SEOUL - South Korean President Moon Jae-in has voiced hopes for his country to become one of the world's top 10 economies this year, saying that economic growth is expected to rebound to pre-Covid-19 levels by the first half of the year.
Speaking at the World Economic Forum's Davos Agenda on Wednesday (Jan 27), he said South Korea managed to minimise economic damage due to the pandemic last year and achieved the highest growth rate among members of the Organisation for Economic Co-operation and Development (OECD).
South Korea's gross domestic product was the 12th largest in the world last year, according to World Bank data. The list was topped by the United States, followed by China and Japan.
"The world is paying attention to the stellar economic growth that Korea achieved while carrying out an exemplary pandemic response," President Moon said. "Domestic and foreign investors also presented optimistic outlooks for the Korean economy."
South Korea's GDP shrank 1 per cent last year, the worst performance since 1998. But it was one of the smallest contractions compared to other developed countries.
On Tuesday, the International Monetary Fund raised its forecast for South Korea's economic growth this year to 3.1 per cent- up from the 2.9 per cent predicted last October.
The Bank of Korea, meanwhile, projected a 3 per cent growth.
South Korea registered positive economic growth from the third quarter of last year and its exports last December surpassed the US$50 billion (S$66.3 billion) mark for the first time in 25 months - driven by a surge in demand worldwide for products such as memory chips and rechargeable batteries.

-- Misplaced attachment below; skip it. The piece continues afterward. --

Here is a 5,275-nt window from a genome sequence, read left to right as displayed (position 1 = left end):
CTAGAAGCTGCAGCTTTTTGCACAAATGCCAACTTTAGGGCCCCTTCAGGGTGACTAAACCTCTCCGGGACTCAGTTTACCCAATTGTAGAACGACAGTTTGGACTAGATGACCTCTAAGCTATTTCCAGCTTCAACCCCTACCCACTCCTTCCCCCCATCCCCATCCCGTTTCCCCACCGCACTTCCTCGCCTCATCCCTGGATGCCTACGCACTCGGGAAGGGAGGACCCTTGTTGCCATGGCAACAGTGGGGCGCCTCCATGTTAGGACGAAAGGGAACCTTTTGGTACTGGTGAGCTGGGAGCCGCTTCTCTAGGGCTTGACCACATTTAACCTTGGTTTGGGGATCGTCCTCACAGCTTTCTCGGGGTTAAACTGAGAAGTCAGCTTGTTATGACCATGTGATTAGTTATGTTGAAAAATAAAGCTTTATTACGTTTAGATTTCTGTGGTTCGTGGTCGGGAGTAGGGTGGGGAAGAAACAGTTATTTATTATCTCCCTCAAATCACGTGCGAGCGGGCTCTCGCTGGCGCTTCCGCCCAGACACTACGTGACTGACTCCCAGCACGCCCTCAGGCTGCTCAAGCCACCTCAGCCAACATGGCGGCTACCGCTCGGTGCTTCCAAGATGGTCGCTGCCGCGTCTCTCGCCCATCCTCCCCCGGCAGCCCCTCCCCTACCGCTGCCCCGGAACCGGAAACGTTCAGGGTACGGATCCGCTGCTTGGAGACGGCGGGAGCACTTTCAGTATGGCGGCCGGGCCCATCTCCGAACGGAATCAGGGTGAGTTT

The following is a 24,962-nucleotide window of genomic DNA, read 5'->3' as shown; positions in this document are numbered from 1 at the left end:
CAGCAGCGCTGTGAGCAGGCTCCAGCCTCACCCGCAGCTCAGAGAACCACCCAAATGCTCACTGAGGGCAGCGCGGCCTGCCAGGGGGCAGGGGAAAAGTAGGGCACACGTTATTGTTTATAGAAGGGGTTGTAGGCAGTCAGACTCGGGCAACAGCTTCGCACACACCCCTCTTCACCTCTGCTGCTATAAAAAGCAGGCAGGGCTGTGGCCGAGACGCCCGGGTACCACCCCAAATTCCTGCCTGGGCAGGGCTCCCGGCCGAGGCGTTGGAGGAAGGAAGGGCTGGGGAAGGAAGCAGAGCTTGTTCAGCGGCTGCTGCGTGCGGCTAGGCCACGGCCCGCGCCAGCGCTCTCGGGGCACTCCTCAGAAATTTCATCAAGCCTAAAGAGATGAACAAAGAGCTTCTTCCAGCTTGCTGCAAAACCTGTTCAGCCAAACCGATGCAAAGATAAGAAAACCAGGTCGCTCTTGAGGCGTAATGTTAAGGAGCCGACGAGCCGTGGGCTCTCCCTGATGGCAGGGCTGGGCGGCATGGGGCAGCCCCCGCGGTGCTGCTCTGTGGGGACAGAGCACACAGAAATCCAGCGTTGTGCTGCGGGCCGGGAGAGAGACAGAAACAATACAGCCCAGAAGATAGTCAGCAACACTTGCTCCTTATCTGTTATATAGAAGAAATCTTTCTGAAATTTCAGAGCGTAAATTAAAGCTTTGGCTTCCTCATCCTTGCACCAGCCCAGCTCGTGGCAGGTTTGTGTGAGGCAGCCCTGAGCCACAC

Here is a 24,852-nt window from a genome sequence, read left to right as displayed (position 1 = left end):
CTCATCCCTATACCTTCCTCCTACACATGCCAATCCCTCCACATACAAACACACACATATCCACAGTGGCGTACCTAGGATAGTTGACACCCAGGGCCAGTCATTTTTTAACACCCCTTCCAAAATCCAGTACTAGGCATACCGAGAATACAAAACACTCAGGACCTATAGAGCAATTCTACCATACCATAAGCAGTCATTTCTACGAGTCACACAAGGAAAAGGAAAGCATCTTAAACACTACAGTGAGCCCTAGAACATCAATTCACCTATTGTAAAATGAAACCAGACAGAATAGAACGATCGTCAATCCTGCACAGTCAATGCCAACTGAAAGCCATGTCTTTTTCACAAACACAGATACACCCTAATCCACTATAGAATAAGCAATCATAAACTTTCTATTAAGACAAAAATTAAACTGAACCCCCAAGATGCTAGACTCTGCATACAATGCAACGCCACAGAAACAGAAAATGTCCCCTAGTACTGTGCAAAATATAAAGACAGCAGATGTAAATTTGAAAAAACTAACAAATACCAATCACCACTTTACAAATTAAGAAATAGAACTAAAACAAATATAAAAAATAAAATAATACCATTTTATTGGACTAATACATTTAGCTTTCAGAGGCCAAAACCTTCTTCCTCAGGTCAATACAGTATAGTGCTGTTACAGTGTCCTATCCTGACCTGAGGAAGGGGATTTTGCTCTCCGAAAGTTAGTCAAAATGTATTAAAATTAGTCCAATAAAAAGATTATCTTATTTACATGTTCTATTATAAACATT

Mr Moon said numerous government policies have been rolled out to help businesses and workers cope with difficulties arising from the pandemic, such as three rounds of emergency cash handouts.
He also reiterated plans to provide more compensation for small businesses that suffered losses due to tightened anti-virus measures, and to launch a voluntary profit-sharing scheme aimed at getting companies that prospered during the pandemic to share some of their profits with other businesses that suffered badly, by offering them government incentives.
"More wisdom will be needed to work out the details, but if realised, these initiatives can become the benchmark for inclusive policies to use in overcoming future pandemics," he said.
The government is also prepared to invest 160 trillion won (S$192 billion) in the Korean New Deal aimed at boosting post-pandemic recovery.
Mr Moon urged international companies to consider South Korea as a test bed for new products and technologies, adding that the country has never blocked its borders throughout the whole pandemic and remains a safe and stable investment destination.
He also pledged to share South Korea's Covid-19 response measures with the rest of the world and work with the global community to overcome the crisis.
The country, which has recorded 76,429 cases of Covid-19 infections and 1,378 deaths so far, managed to quickly flatten its infection curve early last year with measures such as aggressive contact tracing. It was also the first to introduce drive-through testing, a method that has since been replicated worldwide.
"Solidarity and cooperation, not each of us fighting battles alone, is what makes us stronger in defeating the pandemic," he said.